Wednesday, April 20th 2016, Flood Update (with Video)

Wednesday (4/20/16) 10pm Situation Update:
Harris County ESD 48 Fire Department (HCESD 48) has responded to 98 emergency calls over the past 74 hours and our Emergency Operations Center at 1773 Westgreen Blvd was activated when the storm event began Sunday night (4/17/16) and will continue to operate for at least an additional 24 hour period.

HCESD 48 prepared to deploy an Engine Company to assist agencies on the Northside of the county due to the extended period of operations but this crew has remained in service in our district and has not been deployed by Harris County Office of Homeland Security & Emergency Management as of this evening.

HC ESD 48 territory map

Emergency Service District 48’s response territory

The National Weather Service (NWS) expects a lull in activity lasting from now until sunrise tomorrow (Thursday) although additional rainfall is likely through Friday with skies clearing at the weekend. Another rain system is expected the reach the area after sunrise but current forecast models expect the impact to be limited.

Water rescues and evacuations are continuing to take place across the county. Local and state resources are now shifting from response to recovery mode to deliver aid to those affected by the floods.

The impacts of this storm event will be ongoing for the next few weeks. Highway 6 and Westheimer Parkway inside the reservoirs are both expected to be closed for up to 30 days. Currently, the Grand Parkway is closed to all traffic north of Clay Road. Several other surface streets in the Mayde Creek, Bear Creek, Cypress Creek and Spring Creek watersheds will experience flooding for several days.

Flood Mapping Tool

The Harris County Community Services Division has established a flood recovery resource page at http://www.harrisrecovery.org/ This can also be accessed from the main menu bar at http://www.readyharris.org/

The Harris County Institute of Forensic Sciences is now confirming seven fatalities related to the storm.

The Harris County Sheriff’s Office reports the following:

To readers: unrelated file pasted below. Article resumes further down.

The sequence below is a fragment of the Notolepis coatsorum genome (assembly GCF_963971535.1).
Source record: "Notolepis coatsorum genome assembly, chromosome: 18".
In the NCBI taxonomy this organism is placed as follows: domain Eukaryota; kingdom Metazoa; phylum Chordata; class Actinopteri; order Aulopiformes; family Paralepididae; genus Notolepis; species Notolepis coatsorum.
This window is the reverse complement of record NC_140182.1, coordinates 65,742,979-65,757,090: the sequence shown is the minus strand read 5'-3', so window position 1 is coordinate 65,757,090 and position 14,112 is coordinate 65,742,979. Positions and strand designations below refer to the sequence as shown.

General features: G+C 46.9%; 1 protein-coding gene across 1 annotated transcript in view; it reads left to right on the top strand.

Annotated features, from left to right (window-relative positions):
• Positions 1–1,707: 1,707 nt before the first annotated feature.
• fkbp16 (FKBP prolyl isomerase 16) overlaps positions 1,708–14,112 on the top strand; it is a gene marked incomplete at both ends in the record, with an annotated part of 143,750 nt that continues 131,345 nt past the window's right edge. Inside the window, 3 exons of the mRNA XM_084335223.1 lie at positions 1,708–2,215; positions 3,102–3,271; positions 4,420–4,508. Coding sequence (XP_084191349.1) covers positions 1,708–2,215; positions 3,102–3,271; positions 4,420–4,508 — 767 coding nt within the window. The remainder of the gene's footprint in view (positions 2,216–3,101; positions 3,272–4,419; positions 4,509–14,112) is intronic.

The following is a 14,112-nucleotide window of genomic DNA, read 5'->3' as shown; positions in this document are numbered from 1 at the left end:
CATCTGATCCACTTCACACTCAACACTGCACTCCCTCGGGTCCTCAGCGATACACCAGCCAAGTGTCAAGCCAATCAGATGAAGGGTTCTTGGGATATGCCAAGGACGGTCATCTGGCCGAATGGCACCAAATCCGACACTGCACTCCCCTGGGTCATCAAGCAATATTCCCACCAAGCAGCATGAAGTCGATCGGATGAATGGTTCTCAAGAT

• 539 individual High Water Rescue Operations (and growing) have been performed
• 225 Civilians rescued by boat
• 18 horses rescued
• 40 canines rescued

Residents are encouraged to monitor local media closely for weather and road conditions updates. Evacuation information will be provided by the Harris and/or Ford Bend counties’ Office of Emergency Management.

CURRENT CONDITION – DAM STRUCTURES
The U.S. Army Corps of Engineers is monitoring the Addicks and Barker dams and reservoirs on an around-the-clock basis to ensure continued operations and integrity of the structures, which have protected greater Houston area residents against loss of life and property over the last 70 years. USACE Galveston has issued the following information about their operations:
Both dams continue to perform as designed and at this time there are no indications of any issues with the dams.
The Addicks Reservoir reached a record elevation April 18, 2016, and the Barker Reservoir is expected to reach a record elevation April 20, 2016, with both reservoirs peaking early next week.
These water levels (also known as pools) are expected to be the highest pools of record in the 70-year history of the projects. The previous record pools were achieved in 1992.
The inundation models indicate that the reservoirs’ peaks may exceed the government-owned land boundaries by 1 to 2 feet.
The inundation models are based on National Weather Service rainfall predictions. Residents can learn more at http://www.srh.noaa.gov/hgx/

To learn more about the Addicks and Barker Dam Safety Program, visit http://www.swg.usace.army.mil/Missions/DamSafetyProgram.aspx. For more news and information, visit www.swg.usace.army.mil

Dirty Water

Who knows what’s in there???

Due to the recent rains and floods, many of the waterways in our community have become increasingly contaminated with bacteria and toxins from the environment.   Health risks that could occur from exposure to these waters include diarrhea, gastrointestinal infections and various bacterial infections, including potentially deadly bacterial infections such as tetanus (lockjaw).  Additionally, other unknown dangers may be present in flood waters such as sharp objects, snakes and fire ants.

We wish to thank all of our members as well as the members of our surrounding partners who have taken the extra time away from their families to assist during this storm event. You are a big part of what makes Katy great.

#HoustonFlood #KatyFlood #EmergencyManagement #KatyTexas #HarrisCounty

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